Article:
CASPIAN`s opposition and social activism is only the beginning.  According to many Christian radicals, RFID chipping, especially when practiced on humans, is a sign of the coming apocalypse (or the end of the world).  Groups like These Last Days Ministries, Inc. refer to RFID as the mark of the beast ", often quoting the Bible to support their claims: and He shall make all, both little and great, rich and poor, freemen and bondmen, to have a character in their right hand or on their foreheads: And that no man might buy or sell, but He that hath the character, or the name of the beast, or the number of His name " (Apocalypse, Chapter 13:16-17).  

However, many who already have this implant, like DiMartin, hold other fears.  One of my greatest fears for technology isn`t big brother or a coming apocalypse, but that it will be used to perpetuate plain old vanilla meanness and discrimination against others, like as in using self aware clones for extra body parts as in The Island, " she says. 

Kai, the administrator of the Tagged " forum, has no fears whatsoever about the RFID chips in hand.  I would be totally fine with using a small scalpel and popping it out myself if worst came to worst, " Kai admits. 

Regardless of theories predicting anything from government conspiracy to world destruction, Kai points out there are so many different tag types, frequencies, etc. on the market, that finding one reader to read them all would be nearly impossible and not something the government could place everywhere without raising some eyebrows. "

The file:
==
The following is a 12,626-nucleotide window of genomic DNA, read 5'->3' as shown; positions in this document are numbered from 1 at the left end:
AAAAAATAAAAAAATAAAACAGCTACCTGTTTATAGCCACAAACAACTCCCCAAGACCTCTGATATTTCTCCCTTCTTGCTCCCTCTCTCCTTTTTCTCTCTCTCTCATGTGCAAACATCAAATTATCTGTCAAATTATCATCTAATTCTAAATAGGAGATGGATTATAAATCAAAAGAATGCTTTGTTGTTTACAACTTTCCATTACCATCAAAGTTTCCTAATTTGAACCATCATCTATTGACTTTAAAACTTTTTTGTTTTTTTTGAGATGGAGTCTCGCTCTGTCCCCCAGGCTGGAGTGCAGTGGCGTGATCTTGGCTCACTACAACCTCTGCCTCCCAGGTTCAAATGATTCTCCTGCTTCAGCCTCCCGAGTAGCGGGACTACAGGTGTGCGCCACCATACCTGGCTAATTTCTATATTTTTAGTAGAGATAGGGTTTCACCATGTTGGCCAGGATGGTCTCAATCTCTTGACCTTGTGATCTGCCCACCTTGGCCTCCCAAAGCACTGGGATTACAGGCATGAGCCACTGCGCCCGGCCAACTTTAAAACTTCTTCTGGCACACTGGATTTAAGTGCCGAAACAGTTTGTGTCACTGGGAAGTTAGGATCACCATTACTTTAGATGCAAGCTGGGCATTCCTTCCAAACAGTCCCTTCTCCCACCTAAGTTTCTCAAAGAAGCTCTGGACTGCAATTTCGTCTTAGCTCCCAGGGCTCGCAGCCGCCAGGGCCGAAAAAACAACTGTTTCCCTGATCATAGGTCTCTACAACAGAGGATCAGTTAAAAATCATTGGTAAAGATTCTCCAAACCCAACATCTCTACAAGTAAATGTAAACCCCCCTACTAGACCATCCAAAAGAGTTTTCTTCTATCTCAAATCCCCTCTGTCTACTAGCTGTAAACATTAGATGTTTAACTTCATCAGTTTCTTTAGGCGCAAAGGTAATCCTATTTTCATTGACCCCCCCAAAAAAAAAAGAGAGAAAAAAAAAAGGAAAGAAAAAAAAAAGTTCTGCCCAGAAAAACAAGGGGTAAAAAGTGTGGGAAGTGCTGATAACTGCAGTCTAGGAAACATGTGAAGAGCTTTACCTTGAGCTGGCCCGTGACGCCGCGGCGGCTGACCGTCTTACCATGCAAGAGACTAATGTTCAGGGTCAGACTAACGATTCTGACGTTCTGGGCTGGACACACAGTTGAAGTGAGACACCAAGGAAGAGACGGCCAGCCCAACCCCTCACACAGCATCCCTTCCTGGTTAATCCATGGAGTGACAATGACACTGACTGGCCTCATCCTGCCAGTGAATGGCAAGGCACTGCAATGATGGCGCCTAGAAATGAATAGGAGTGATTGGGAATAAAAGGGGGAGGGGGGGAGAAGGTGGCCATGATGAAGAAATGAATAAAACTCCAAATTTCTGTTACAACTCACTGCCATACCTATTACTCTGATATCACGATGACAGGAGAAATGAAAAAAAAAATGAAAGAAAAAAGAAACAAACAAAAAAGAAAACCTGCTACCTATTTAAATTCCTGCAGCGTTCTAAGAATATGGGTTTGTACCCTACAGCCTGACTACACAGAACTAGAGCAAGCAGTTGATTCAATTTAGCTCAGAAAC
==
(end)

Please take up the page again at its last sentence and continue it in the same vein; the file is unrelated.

Like people, RFIDs come in all different types.  The microchips within them can be read-only or read-write and work just like CD-Rs and CD-RWs.  RFID tags can also operate on one of several different frequencies: low, high, and ultra high.  Low-frequency tags can only be read from about 1 foot or less; high-frequency tags are read from 3 ft; and ultra-high-frequency tags are read from 10 to 20 ft.  If a company needs to be able to read a tag from a longer distance, they then utilize active tags, which have their own power source.  This can boost the range to 300 ft and beyond.

The typical RFID tag can hold only 2KB of information and costs about $2.  It can interact with a reader, running around $50, which is installed in a computer or any other kind of electronic device.  When in the human body, the tag can only be read from about 3 inches away, but can last up to 100 years. 

As Professor Chung asserts, the fact that people are now getting these tags injected may be both good and bad, depending on the application and the intention.  For some people, like the elderly, it could be helpful because they could be tracked all of the time.  And having your medical history stored on an RFID could save your life in an emergency.  But, if you cannot turn off the response of read ", you can be tracked, anywhere. 

So where will RFID tags lead us in the future?  The possibilities are only limited by our imaginations.